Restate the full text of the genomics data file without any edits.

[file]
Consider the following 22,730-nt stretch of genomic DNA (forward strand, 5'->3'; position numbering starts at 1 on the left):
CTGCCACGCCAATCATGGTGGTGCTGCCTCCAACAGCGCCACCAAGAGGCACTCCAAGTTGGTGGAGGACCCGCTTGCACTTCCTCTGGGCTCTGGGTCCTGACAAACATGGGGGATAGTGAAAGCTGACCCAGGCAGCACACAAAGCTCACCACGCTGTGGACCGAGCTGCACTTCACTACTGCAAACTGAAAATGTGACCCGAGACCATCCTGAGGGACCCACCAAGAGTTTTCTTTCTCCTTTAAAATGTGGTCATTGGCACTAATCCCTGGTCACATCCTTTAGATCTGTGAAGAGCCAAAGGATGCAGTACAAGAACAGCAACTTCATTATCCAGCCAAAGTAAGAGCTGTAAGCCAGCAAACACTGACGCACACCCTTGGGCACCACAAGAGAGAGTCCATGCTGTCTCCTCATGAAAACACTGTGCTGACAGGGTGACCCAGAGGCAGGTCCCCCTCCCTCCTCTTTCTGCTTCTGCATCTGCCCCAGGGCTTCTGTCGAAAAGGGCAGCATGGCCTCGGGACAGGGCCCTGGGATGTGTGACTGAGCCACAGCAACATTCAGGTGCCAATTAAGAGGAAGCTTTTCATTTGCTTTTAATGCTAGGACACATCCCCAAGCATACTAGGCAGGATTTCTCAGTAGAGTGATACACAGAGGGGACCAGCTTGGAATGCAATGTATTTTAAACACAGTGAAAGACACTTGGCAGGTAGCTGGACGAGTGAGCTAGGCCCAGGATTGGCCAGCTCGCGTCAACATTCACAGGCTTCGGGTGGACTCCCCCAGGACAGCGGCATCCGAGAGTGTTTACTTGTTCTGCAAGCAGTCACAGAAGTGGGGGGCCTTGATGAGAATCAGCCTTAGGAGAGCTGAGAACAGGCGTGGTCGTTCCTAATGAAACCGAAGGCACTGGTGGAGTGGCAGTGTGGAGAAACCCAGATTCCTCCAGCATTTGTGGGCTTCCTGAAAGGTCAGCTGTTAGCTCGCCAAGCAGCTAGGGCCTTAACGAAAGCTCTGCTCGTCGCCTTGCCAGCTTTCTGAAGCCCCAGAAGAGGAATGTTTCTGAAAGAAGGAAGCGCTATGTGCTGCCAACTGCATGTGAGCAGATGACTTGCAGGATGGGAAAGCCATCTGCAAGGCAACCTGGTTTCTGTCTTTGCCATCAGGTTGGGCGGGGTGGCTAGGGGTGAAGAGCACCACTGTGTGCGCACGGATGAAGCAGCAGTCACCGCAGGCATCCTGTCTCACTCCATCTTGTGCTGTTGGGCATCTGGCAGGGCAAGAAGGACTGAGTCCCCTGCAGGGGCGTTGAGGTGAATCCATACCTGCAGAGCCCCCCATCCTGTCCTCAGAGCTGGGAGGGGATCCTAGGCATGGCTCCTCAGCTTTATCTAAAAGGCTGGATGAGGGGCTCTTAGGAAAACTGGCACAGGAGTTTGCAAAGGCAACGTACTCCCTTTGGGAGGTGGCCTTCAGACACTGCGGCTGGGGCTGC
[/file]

Consider the following 22,730-nt stretch of genomic DNA (forward strand, 5'->3'; position numbering starts at 1 on the left):
CTGCCACGCCAATCATGGTGGTGCTGCCTCCAACAGCGCCACCAAGAGGCACTCCAAGTTGGTGGAGGACCCGCTTGCACTTCCTCTGGGCTCTGGGTCCTGACAAACATGGGGGATAGTGAAAGCTGACCCAGGCAGCACACAAAGCTCACCACGCTGTGGACCGAGCTGCACTTCACTACTGCAAACTGAAAATGTGACCCGAGACCATCCTGAGGGACCCACCAAGAGTTTTCTTTCTCCTTTAAAATGTGGTCATTGGCACTAATCCCTGGTCACATCCTTTAGATCTGTGAAGAGCCAAAGGATGCAGTACAAGAACAGCAACTTCATTATCCAGCCAAAGTAAGAGCTGTAAGCCAGCAAACACTGACGCACACCCTTGGGCACCACAAGAGAGAGTCCATGCTGTCTCCTCATGAAAACACTGTGCTGACAGGGTGACCCAGAGGCAGGTCCCCCTCCCTCCTCTTTCTGCTTCTGCATCTGCCCCAGGGCTTCTGTCGAAAAGGGCAGCATGGCCTCGGGACAGGGCCCTGGGATGTGTGACTGAGCCACAGCAACATTCAGGTGCCAATTAAGAGGAAGCTTTTCATTTGCTTTTAATGCTAGGACACATCCCCAAGCATACTAGGCAGGATTTCTCAGTAGAGTGATACACAGAGGGGACCAGCTTGGAATGCAATGTATTTTAAACACAGTGAAAGACACTTGGCAGGTAGCTGGACGAGTGAGCTAGGCCCAGGATTGGCCAGCTCGCGTCAACATTCACAGGCTTCGGGTGGACTCCCCCAGGACAGCGGCATCCGAGAGTGTTTACTTGTTCTGCAAGCAGTCACAGAAGTGGGGGGCCTTGATGAGAATCAGCCTTAGGAGAGCTGAGAACAGGCGTGGTCGTTCCTAATGAAACCGAAGGCACTGGTGGAGTGGCAGTGTGGAGAAACCCAGATTCCTCCAGCATTTGTGGGCTTCCTGAAAGGTCAGCTGTTAGCTCGCCAAGCAGCTAGGGCCTTAACGAAAGCTCTGCTCGTCGCCTTGCCAGCTTTCTGAAGCCCCAGAAGAGGAATGTTTCTGAAAGAAGGAAGCGCTATGTGCTGCCAACTGCATGTGAGCAGATGACTTGCAGGATGGGAAAGCCATCTGCAAGGCAACCTGGTTTCTGTCTTTGCCATCAGGTTGGGCGGGGTGGCTAGGGGTGAAGAGCACCACTGTGTGCGCACGGATGAAGCAGCAGTCACCGCAGGCATCCTGTCTCACTCCATCTTGTGCTGTTGGGCATCTGGCAGGGCAAGAAGGACTGAGTCCCCTGCAGGGGCGTTGAGGTGAATCCATACCTGCAGAGCCCCCCATCCTGTCCTCAGAGCTGGGAGGGGATCCTAGGCATGGCTCCTCAGCTTTATCTAAAAGGCTGGATGAGGGGCTCTTAGGAAAACTGGCACAGGAGTTTGCAAAGGCAACGTACTCCCTTTGGGAGGTGGCCTTCAGACACTGCGGCTGGGGCTGC